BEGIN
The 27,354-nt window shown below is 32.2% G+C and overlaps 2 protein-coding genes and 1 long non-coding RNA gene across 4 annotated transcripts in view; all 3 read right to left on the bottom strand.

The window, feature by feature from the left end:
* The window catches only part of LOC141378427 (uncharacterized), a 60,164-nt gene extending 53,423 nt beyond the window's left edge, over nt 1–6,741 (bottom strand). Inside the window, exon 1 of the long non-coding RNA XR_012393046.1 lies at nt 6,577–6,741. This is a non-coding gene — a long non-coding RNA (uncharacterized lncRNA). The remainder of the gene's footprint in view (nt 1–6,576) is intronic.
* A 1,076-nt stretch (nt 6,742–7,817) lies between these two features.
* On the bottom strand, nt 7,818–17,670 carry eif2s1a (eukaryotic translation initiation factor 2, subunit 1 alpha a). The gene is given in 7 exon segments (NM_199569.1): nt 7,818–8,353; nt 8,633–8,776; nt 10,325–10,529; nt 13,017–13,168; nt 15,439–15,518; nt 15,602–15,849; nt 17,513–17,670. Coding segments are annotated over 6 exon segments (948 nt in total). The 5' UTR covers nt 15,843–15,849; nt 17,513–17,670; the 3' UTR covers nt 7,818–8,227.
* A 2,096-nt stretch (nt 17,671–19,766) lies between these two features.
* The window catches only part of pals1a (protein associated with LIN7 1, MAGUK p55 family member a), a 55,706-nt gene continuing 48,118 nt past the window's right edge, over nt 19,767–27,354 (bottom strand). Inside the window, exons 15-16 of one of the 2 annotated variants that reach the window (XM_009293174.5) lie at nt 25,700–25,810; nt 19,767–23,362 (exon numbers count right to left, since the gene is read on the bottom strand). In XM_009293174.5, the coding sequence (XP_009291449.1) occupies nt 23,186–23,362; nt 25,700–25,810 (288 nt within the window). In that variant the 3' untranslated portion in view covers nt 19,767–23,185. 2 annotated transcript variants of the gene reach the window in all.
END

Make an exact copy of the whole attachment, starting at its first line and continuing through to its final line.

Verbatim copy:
The 27,354-nt window shown below is 32.2% G+C and overlaps 2 protein-coding genes and 1 long non-coding RNA gene across 4 annotated transcripts in view; all 3 read right to left on the bottom strand.

The window, feature by feature from the left end:
* The window catches only part of LOC141378427 (uncharacterized), a 60,164-nt gene extending 53,423 nt beyond the window's left edge, over nt 1–6,741 (bottom strand). Inside the window, exon 1 of the long non-coding RNA XR_012393046.1 lies at nt 6,577–6,741. This is a non-coding gene — a long non-coding RNA (uncharacterized lncRNA). The remainder of the gene's footprint in view (nt 1–6,576) is intronic.
* A 1,076-nt stretch (nt 6,742–7,817) lies between these two features.
* On the bottom strand, nt 7,818–17,670 carry eif2s1a (eukaryotic translation initiation factor 2, subunit 1 alpha a). The gene is given in 7 exon segments (NM_199569.1): nt 7,818–8,353; nt 8,633–8,776; nt 10,325–10,529; nt 13,017–13,168; nt 15,439–15,518; nt 15,602–15,849; nt 17,513–17,670. Coding segments are annotated over 6 exon segments (948 nt in total). The 5' UTR covers nt 15,843–15,849; nt 17,513–17,670; the 3' UTR covers nt 7,818–8,227.
* A 2,096-nt stretch (nt 17,671–19,766) lies between these two features.
* The window catches only part of pals1a (protein associated with LIN7 1, MAGUK p55 family member a), a 55,706-nt gene continuing 48,118 nt past the window's right edge, over nt 19,767–27,354 (bottom strand). Inside the window, exons 15-16 of one of the 2 annotated variants that reach the window (XM_009293174.5) lie at nt 25,700–25,810; nt 19,767–23,362 (exon numbers count right to left, since the gene is read on the bottom strand). In XM_009293174.5, the coding sequence (XP_009291449.1) occupies nt 23,186–23,362; nt 25,700–25,810 (288 nt within the window). In that variant the 3' untranslated portion in view covers nt 19,767–23,185. 2 annotated transcript variants of the gene reach the window in all.